The release in September 2018 of Plan S has led many small and society publishers to examine their business models, and in particular ways to transform their journals from hybrids into pure Open Access (OA) titles. This paper explores one means by which a society publisher might transform.
WHO and TDR Join COAlition S to Support Free and Immediate Access to Health Research
The World Health Organization (WHO) and the Special Programme for Research and Training in Tropical Diseases (TDR) announce they are the first of the United Nations agencies to join COAlition S. This commitment will ensure that all WHO and TDS supported health research will be free to read online on the day it is published.
Co-chairs of the implementation task force of the international research-funder consortium cOAlition S clarify their position with regard to financially supporting the important transition to full open access after 2024.
The Impact of Open Access on Teaching-How Far Have We Come?
This article seeks to understand how far the United Kingdom higher education (UK HE) sector has progressed towards open access (OA) availability of the scholarly literature it requires to support courses of study. It uses Google Scholar, Unpaywall and Open Access Button to identify OA copies of a random sample of articles copied under the Copyright Licensing Agency (CLA) HE Licence to support teaching. The quantitative data analysis is combined with interviews of, and a workshop with, HE practitioners to investigate four research questions. Firstly, what is the nature of the content being used to support courses of study? Secondly, do UK HE establishments regularly incorporate searches for open access availability into their acquisition processes to support teaching? Thirdly, what proportion of content used under the CLA Licence is also available on open access and appropriately licenced? Finally, what percentage of content used by UK HEIs under the CLA Licence is written by academics and thus has the potential for being made open access had there been support in place to enable this? Key findings include the fact that no interviewees incorporated OA searches into their acquisitions processes. Overall, 38% of articles required to support teaching were available as OA in some form but only 7% had a findable re-use licence; just 3% had licences that specifically permitted inclusion in an ‘electronic course-pack’. Eighty-nine percent of journal content was written by academics (34% by UK-based academics). Of these, 58% were written since 2000 and thus could arguably have been made available openly had academics been supported to do so.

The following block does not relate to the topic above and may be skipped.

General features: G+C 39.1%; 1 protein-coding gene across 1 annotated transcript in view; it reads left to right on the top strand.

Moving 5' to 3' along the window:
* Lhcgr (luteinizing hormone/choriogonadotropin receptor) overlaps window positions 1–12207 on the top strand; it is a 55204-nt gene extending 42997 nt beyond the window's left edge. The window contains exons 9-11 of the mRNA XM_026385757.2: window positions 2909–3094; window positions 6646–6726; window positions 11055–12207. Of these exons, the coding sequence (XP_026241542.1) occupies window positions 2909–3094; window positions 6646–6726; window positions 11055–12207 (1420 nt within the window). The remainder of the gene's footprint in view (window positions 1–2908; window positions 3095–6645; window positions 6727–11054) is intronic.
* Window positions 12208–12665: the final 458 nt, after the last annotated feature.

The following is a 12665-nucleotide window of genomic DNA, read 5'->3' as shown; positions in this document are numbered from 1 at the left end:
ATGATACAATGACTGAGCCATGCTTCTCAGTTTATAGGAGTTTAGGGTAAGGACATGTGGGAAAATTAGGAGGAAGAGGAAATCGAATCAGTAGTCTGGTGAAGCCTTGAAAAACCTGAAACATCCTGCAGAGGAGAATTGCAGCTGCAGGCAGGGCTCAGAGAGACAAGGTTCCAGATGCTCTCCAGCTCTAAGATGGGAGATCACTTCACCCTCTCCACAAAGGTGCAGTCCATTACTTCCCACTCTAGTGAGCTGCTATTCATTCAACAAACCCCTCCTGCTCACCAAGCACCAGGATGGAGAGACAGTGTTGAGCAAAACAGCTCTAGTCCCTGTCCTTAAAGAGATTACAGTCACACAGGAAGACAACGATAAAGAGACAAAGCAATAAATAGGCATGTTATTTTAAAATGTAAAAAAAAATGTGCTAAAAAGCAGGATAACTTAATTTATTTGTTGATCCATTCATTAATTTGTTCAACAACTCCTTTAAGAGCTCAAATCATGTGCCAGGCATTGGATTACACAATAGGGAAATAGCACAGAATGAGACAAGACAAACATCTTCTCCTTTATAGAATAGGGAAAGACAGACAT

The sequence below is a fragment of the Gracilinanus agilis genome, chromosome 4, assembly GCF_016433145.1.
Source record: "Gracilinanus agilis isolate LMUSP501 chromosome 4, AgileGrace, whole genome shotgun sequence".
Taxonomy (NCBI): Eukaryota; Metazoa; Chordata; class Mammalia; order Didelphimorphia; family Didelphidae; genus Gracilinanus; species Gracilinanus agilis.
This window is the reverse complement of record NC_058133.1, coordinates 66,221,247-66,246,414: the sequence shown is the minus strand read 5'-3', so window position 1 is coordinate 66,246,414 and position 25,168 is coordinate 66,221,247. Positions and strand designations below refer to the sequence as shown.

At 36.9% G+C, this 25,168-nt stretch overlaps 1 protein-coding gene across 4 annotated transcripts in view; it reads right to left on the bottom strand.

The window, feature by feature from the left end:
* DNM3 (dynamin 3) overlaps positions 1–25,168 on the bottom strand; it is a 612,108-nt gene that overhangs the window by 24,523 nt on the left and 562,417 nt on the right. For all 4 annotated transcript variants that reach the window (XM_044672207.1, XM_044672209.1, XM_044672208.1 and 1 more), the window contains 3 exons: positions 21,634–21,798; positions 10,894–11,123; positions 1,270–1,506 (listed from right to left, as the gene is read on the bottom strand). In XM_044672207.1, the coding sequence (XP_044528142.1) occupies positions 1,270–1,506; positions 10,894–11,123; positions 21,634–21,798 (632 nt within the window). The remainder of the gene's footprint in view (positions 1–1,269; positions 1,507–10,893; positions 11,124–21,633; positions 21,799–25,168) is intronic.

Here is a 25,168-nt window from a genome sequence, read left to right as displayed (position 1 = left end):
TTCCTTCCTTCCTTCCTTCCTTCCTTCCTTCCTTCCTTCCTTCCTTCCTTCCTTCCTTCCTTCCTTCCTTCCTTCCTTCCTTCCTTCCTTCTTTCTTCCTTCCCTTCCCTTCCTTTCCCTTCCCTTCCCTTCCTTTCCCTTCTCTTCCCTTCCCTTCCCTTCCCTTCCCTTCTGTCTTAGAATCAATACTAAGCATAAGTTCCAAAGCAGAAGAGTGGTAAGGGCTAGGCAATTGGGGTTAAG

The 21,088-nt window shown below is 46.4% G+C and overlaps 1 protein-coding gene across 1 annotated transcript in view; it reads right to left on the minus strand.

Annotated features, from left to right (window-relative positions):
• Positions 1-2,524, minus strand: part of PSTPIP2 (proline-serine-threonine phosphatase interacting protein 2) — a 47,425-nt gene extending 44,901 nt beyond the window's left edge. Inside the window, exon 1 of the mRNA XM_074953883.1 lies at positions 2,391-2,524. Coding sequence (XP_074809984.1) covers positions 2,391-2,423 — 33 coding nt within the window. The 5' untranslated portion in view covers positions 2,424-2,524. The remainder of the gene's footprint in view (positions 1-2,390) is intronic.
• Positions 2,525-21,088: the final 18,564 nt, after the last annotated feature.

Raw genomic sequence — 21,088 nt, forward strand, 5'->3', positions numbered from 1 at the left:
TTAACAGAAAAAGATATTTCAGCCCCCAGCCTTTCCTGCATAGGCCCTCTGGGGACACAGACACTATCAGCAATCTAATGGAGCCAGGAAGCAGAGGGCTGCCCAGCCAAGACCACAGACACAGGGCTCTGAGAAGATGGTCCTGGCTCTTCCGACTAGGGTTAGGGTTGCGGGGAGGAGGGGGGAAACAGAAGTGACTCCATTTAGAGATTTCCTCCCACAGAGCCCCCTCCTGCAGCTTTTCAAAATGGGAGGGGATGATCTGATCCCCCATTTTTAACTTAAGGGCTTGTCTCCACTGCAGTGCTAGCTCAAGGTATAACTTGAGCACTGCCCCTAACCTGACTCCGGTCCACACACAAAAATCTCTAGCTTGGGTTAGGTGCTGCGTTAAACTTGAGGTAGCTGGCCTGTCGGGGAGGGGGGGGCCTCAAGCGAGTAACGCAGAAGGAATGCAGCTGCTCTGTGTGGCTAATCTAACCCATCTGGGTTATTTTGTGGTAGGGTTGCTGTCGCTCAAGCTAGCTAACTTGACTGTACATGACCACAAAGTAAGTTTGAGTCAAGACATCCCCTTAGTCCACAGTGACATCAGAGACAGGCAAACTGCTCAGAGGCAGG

Open access is often discussed as a process of flipping the existing closed subscription based model of scholarly communication to an open one. However, in Latin America an open access ecosystem for scholarly publishing has been in place for over a decade.